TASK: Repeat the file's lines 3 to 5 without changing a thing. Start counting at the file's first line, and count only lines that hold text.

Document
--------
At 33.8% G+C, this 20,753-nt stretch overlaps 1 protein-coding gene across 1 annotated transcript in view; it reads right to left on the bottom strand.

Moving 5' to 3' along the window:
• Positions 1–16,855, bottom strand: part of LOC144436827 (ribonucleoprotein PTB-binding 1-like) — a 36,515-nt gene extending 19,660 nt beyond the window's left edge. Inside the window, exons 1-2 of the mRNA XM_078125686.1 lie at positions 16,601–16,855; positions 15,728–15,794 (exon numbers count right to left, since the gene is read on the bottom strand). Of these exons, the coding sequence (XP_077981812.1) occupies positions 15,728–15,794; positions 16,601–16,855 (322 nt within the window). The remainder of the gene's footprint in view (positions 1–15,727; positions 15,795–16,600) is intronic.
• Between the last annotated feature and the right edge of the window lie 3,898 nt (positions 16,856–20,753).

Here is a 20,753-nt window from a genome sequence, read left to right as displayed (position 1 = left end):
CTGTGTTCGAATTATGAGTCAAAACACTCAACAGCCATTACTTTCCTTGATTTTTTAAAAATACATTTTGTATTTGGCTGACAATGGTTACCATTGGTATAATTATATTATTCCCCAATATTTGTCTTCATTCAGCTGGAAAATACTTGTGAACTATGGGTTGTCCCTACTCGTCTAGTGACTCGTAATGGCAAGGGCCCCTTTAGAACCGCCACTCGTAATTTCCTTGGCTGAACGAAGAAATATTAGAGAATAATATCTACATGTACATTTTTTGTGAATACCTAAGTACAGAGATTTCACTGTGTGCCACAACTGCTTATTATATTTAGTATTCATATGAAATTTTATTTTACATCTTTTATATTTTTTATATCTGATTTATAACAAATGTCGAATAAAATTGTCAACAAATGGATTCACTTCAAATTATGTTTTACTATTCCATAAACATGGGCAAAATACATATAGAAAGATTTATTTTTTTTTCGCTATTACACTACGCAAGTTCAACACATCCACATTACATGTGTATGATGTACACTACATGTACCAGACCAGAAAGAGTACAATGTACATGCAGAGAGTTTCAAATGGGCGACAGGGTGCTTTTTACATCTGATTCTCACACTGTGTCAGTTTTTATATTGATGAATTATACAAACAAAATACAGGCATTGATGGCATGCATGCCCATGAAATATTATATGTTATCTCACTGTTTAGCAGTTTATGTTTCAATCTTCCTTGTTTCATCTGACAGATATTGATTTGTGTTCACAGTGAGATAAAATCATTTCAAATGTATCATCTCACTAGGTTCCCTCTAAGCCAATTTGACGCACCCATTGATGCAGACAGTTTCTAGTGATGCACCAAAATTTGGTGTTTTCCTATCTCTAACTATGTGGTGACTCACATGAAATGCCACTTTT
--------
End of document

• Positions 1–16,855, bottom strand: part of LOC144436827 (ribonucleoprotein PTB-binding 1-like) — a 36,515-nt gene extending 19,660 nt beyond the window's left edge. Inside the window, exons 1-2 of the mRNA XM_078125686.1 lie at positions 16,601–16,855; positions 15,728–15,794 (exon numbers count right to left, since the gene is read on the bottom strand). Of these exons, the coding sequence (XP_077981812.1) occupies positions 15,728–15,794; positions 16,601–16,855 (322 nt within the window). The remainder of the gene's footprint in view (positions 1–15,727; positions 15,795–16,600) is intronic.
• Between the last annotated feature and the right edge of the window lie 3,898 nt (positions 16,856–20,753).

Here is a 20,753-nt window from a genome sequence, read left to right as displayed (position 1 = left end):